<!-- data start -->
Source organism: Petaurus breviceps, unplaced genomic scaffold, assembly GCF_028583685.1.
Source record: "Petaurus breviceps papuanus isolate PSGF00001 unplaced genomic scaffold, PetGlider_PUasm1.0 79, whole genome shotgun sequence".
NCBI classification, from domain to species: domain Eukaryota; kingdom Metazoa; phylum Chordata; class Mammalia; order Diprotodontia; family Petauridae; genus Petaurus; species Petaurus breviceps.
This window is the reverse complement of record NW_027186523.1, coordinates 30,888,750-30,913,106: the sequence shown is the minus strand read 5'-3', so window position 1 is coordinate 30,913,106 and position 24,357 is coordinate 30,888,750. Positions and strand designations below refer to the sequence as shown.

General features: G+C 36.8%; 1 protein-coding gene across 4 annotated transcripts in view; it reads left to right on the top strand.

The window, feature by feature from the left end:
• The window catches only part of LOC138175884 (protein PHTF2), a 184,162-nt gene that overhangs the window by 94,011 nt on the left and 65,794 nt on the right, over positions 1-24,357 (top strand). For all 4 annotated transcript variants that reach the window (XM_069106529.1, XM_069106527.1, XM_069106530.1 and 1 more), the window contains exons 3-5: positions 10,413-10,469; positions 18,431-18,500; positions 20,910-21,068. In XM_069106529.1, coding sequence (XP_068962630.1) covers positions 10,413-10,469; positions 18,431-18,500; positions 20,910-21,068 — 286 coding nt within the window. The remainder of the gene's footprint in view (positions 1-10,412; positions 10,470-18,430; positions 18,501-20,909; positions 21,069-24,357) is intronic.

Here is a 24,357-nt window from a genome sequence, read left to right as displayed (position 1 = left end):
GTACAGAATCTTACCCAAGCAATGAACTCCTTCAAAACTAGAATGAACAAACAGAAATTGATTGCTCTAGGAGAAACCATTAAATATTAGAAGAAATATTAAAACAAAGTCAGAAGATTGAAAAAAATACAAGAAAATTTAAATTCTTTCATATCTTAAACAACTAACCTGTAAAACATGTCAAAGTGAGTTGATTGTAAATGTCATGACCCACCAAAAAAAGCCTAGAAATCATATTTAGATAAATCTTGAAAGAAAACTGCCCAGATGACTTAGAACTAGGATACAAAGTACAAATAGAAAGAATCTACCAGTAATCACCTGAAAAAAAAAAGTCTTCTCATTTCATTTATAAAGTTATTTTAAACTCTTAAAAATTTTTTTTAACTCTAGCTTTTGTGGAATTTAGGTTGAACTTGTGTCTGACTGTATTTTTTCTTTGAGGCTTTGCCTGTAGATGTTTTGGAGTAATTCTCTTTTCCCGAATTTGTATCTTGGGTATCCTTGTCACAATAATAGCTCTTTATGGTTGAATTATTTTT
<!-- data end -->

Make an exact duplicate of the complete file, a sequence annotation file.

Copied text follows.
Source organism: Petaurus breviceps, unplaced genomic scaffold, assembly GCF_028583685.1.
Source record: "Petaurus breviceps papuanus isolate PSGF00001 unplaced genomic scaffold, PetGlider_PUasm1.0 79, whole genome shotgun sequence".
NCBI classification, from domain to species: domain Eukaryota; kingdom Metazoa; phylum Chordata; class Mammalia; order Diprotodontia; family Petauridae; genus Petaurus; species Petaurus breviceps.
This window is the reverse complement of record NW_027186523.1, coordinates 30,888,750-30,913,106: the sequence shown is the minus strand read 5'-3', so window position 1 is coordinate 30,913,106 and position 24,357 is coordinate 30,888,750. Positions and strand designations below refer to the sequence as shown.

General features: G+C 36.8%; 1 protein-coding gene across 4 annotated transcripts in view; it reads left to right on the top strand.

The window, feature by feature from the left end:
• The window catches only part of LOC138175884 (protein PHTF2), a 184,162-nt gene that overhangs the window by 94,011 nt on the left and 65,794 nt on the right, over positions 1-24,357 (top strand). For all 4 annotated transcript variants that reach the window (XM_069106529.1, XM_069106527.1, XM_069106530.1 and 1 more), the window contains exons 3-5: positions 10,413-10,469; positions 18,431-18,500; positions 20,910-21,068. In XM_069106529.1, coding sequence (XP_068962630.1) covers positions 10,413-10,469; positions 18,431-18,500; positions 20,910-21,068 — 286 coding nt within the window. The remainder of the gene's footprint in view (positions 1-10,412; positions 10,470-18,430; positions 18,501-20,909; positions 21,069-24,357) is intronic.

Here is a 24,357-nt window from a genome sequence, read left to right as displayed (position 1 = left end):
GTACAGAATCTTACCCAAGCAATGAACTCCTTCAAAACTAGAATGAACAAACAGAAATTGATTGCTCTAGGAGAAACCATTAAATATTAGAAGAAATATTAAAACAAAGTCAGAAGATTGAAAAAAATACAAGAAAATTTAAATTCTTTCATATCTTAAACAACTAACCTGTAAAACATGTCAAAGTGAGTTGATTGTAAATGTCATGACCCACCAAAAAAAGCCTAGAAATCATATTTAGATAAATCTTGAAAGAAAACTGCCCAGATGACTTAGAACTAGGATACAAAGTACAAATAGAAAGAATCTACCAGTAATCACCTGAAAAAAAAAAGTCTTCTCATTTCATTTATAAAGTTATTTTAAACTCTTAAAAATTTTTTTTAACTCTAGCTTTTGTGGAATTTAGGTTGAACTTGTGTCTGACTGTATTTTTTCTTTGAGGCTTTGCCTGTAGATGTTTTGGAGTAATTCTCTTTTCCCGAATTTGTATCTTGGGTATCCTTGTCACAATAATAGCTCTTTATGGTTGAATTATTTTT